A Man’s Perspective

Hello Insight Delight followers,

My name is Easton and I run a blog over at Easton Social Media Conquest. If you haven’t read my blog I urge you to go check it out. If you have you would know that my focus has been on modified automotive social media, but my background is in social media as a whole not just specifically automotive social media. I am happy to be able to give some commentary on my friend’s blog about Bumble and how they are changing dating for the modern world.

My personal experience with dating apps is pretty extensive without going in to too much of the details. On an urge I decide that I should download the app to have a better understanding of the app. Just a few thoughts about the User Interface, I love it. I found it was super easy to set up a profile with no hassle. I really enjoyed that it just linked up Facebook. The only thing I did not like about the set up with Bumble was the fact that I was limited to only 300 characters, although it is not really that bad, just a minor inconvenience to be honest with you.

So what about the target audience? I am going to have to tell you I love it! The fact that the majority of users are women is a single mans dream. So I have no trouble finding a match, so fellas I highly advise you to check it out if you’re having trouble with Tinder or real life. I know you guys might be thinking that you have the best pickup lines, and Bumble not allowing you to message first is going to kill your game. Well let me tell you they aren’t that good, and are counterproductive to say the least. I actually enjoy that women get to message first, and let me tell you why. They get to set the tone of the conversation, and you have a better idea of the intention allowing you to not get mixed signals or put your foot in your mouth. So whether you’re looking for a date or something more adult you can know what to expect.

Honestly guys Bumble is a great new app place to meet women and get dates. Enjoy the ease that this app will bring to your love life.

Bumble and the Bumblebees: Who’s the Target?

After co-founding and leaving Tinder, Whitney Wolfe created Bumble, a dating app intended to make women more comfortable when making the first move. While the app tends to attract college students and recent graduates in their early twenties, Wolfe wants the app to welcome women of all ages, typically from 18 to 35.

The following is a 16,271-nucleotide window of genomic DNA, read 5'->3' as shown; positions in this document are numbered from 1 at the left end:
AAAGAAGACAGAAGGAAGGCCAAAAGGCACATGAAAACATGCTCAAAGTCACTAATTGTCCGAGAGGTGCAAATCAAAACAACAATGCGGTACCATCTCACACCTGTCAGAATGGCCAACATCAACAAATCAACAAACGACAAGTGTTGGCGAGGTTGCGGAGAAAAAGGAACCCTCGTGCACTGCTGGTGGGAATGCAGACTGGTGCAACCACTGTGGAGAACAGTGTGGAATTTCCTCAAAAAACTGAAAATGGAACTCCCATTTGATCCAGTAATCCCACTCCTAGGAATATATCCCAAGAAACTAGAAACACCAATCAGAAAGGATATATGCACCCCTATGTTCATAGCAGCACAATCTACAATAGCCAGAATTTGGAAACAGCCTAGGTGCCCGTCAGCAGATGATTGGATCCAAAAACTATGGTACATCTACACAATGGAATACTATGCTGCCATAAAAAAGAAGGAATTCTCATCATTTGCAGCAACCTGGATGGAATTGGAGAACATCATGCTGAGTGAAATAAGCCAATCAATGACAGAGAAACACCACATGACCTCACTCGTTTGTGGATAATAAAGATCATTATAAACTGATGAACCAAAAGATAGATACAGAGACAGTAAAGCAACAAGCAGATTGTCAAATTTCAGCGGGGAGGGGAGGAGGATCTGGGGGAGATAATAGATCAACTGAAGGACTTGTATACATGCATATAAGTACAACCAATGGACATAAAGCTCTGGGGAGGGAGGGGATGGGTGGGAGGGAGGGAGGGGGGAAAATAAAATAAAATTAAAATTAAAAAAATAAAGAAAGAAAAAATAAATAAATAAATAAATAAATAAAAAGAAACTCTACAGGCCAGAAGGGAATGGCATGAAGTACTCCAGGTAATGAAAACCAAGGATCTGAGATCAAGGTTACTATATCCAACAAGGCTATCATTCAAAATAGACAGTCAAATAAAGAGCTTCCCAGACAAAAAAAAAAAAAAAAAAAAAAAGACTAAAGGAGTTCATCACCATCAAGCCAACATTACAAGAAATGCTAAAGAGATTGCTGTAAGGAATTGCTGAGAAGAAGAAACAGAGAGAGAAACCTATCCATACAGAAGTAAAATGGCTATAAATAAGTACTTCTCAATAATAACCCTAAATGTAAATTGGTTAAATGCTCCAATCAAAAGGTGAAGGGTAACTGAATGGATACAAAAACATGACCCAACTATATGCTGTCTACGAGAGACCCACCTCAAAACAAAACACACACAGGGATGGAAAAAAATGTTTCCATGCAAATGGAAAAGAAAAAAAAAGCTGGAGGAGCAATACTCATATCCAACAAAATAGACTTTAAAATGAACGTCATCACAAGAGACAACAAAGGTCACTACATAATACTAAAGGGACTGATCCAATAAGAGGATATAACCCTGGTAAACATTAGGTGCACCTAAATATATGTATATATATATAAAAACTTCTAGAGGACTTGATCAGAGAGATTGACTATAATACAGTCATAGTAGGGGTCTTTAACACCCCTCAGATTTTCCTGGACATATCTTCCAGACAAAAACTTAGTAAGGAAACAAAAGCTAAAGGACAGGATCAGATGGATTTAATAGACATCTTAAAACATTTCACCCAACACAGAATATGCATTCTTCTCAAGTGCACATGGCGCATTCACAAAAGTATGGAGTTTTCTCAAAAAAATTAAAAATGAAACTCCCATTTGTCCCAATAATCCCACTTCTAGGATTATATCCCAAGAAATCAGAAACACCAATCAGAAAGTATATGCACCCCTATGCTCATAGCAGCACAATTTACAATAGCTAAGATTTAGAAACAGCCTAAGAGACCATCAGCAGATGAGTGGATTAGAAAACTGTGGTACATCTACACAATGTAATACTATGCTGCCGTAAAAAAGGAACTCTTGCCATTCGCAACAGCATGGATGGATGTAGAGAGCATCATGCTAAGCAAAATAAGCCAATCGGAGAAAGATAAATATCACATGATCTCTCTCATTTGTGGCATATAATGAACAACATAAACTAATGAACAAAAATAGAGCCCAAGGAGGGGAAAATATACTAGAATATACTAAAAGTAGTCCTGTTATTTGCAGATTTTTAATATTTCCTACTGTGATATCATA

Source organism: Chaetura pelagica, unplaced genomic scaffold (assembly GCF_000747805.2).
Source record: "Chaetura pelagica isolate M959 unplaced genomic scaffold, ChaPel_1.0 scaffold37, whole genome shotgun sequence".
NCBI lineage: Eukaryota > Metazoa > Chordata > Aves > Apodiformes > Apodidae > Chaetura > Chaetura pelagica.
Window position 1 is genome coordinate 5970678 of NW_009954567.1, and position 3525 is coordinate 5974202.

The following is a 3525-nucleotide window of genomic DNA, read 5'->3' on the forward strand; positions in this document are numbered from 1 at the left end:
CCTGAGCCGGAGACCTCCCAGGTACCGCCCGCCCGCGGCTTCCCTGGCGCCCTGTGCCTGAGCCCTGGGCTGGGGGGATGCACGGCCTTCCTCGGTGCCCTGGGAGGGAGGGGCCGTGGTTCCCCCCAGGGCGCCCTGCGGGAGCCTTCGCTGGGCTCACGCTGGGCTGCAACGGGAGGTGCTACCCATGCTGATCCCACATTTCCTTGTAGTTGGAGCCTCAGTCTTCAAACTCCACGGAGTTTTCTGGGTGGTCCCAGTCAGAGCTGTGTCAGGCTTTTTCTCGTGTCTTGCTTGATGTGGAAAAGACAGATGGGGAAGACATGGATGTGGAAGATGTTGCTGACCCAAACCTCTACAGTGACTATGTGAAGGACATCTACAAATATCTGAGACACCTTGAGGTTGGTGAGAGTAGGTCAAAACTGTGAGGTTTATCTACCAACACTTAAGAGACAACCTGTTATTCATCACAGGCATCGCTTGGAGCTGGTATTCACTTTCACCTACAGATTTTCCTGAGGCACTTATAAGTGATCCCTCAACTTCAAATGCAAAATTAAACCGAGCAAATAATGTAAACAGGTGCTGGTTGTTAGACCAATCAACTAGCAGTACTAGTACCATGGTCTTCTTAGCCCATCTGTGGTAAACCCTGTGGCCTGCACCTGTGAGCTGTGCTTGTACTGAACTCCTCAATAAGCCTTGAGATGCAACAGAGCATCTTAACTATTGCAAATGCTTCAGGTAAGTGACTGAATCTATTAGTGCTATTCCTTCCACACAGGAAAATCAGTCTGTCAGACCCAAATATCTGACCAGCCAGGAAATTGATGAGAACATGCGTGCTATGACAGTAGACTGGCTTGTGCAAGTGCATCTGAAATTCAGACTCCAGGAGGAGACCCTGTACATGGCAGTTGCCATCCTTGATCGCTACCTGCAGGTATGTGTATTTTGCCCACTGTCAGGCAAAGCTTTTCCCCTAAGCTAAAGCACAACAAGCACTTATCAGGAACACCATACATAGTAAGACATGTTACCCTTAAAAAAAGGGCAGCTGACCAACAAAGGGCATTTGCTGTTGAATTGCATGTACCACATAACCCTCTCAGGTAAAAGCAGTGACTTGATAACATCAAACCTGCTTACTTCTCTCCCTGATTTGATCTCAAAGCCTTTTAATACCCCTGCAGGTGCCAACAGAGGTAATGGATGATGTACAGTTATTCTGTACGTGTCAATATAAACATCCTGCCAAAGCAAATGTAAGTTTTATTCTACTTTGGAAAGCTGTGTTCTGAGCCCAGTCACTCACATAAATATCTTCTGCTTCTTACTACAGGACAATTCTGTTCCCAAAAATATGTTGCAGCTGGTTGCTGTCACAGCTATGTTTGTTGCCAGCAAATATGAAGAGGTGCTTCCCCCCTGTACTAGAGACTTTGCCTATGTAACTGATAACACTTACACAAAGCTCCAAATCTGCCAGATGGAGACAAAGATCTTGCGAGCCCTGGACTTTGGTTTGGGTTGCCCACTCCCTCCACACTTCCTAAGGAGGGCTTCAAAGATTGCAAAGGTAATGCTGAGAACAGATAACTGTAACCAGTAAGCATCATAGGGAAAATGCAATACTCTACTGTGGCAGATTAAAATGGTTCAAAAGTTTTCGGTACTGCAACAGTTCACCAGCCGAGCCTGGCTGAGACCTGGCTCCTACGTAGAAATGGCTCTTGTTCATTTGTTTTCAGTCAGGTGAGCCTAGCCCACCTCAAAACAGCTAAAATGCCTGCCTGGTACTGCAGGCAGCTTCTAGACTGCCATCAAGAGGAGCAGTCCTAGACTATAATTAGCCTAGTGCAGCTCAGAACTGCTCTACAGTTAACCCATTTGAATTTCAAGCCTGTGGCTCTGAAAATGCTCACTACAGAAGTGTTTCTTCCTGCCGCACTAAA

Wolfe explained that she and her colleagues wanted to “modernize dating” through Bumble because “there’s this unwritten rule that it’s not ladylike, or it’s wrong, or the guy should go first” (Wolfe). Within 24 hours after matching with a man, or woman depending on a woman’s interests, the woman must contact her match before it expires. After the woman initiates contact, the man has 24 hours to respond before the conversation expires. Of course, women have always had the opportunity to initiate the dating process, but because it’s not society’s norm, it can be difficult for a woman to have the confidence to actually pursue someone first.

Although the app accepts all people of all ages, it seems that dating apps with a mass-population swiping concept (swiping yes or no through many people) typically attract millennials, people who want instant gratification and attracted to this form of social media. According to hellogiggles (http://bit.ly/2mpQdWw), 63.3% of Bumble users are between the ages of 18 and 29, and Bustle (http://bit.ly/2n49Jcq) states that 59% of total Bumble users are women. Because of the women empowerment aspects of Bumble, the app targets younger women, specifically ones that wish to explore the dating world without the pressures of traditional male-oriented concepts. The app also allows women to search for friends through the BFF function, further targeting younger women.